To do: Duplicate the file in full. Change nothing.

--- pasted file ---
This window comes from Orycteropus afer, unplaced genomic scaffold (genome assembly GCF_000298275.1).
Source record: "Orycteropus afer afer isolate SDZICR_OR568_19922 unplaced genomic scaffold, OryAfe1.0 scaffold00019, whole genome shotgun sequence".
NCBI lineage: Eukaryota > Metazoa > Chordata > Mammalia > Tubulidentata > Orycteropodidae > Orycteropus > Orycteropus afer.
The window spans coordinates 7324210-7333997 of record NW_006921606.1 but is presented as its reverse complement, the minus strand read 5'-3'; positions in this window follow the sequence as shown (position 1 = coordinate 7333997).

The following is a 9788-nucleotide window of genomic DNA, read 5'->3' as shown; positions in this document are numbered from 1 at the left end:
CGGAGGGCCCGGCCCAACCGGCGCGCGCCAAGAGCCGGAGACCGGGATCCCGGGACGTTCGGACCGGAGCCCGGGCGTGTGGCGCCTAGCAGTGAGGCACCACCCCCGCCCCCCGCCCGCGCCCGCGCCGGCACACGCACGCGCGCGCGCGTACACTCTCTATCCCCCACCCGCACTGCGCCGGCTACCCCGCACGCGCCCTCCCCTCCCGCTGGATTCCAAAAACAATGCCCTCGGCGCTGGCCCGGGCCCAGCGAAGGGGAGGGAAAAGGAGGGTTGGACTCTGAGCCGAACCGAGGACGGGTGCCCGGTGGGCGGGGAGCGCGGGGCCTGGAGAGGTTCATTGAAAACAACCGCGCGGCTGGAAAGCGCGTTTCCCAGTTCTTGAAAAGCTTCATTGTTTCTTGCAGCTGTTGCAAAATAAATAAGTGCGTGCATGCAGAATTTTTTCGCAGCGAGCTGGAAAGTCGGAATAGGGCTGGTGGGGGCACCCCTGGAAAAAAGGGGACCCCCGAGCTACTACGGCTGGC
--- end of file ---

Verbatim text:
This window comes from Orycteropus afer, unplaced genomic scaffold (genome assembly GCF_000298275.1).
Source record: "Orycteropus afer afer isolate SDZICR_OR568_19922 unplaced genomic scaffold, OryAfe1.0 scaffold00019, whole genome shotgun sequence".
NCBI lineage: Eukaryota > Metazoa > Chordata > Mammalia > Tubulidentata > Orycteropodidae > Orycteropus > Orycteropus afer.
The window spans coordinates 7324210-7333997 of record NW_006921606.1 but is presented as its reverse complement, the minus strand read 5'-3'; positions in this window follow the sequence as shown (position 1 = coordinate 7333997).

The following is a 9788-nucleotide window of genomic DNA, read 5'->3' as shown; positions in this document are numbered from 1 at the left end:
CGGAGGGCCCGGCCCAACCGGCGCGCGCCAAGAGCCGGAGACCGGGATCCCGGGACGTTCGGACCGGAGCCCGGGCGTGTGGCGCCTAGCAGTGAGGCACCACCCCCGCCCCCCGCCCGCGCCCGCGCCGGCACACGCACGCGCGCGCGCGTACACTCTCTATCCCCCACCCGCACTGCGCCGGCTACCCCGCACGCGCCCTCCCCTCCCGCTGGATTCCAAAAACAATGCCCTCGGCGCTGGCCCGGGCCCAGCGAAGGGGAGGGAAAAGGAGGGTTGGACTCTGAGCCGAACCGAGGACGGGTGCCCGGTGGGCGGGGAGCGCGGGGCCTGGAGAGGTTCATTGAAAACAACCGCGCGGCTGGAAAGCGCGTTTCCCAGTTCTTGAAAAGCTTCATTGTTTCTTGCAGCTGTTGCAAAATAAATAAGTGCGTGCATGCAGAATTTTTTCGCAGCGAGCTGGAAAGTCGGAATAGGGCTGGTGGGGGCACCCCTGGAAAAAAGGGGACCCCCGAGCTACTACGGCTGGC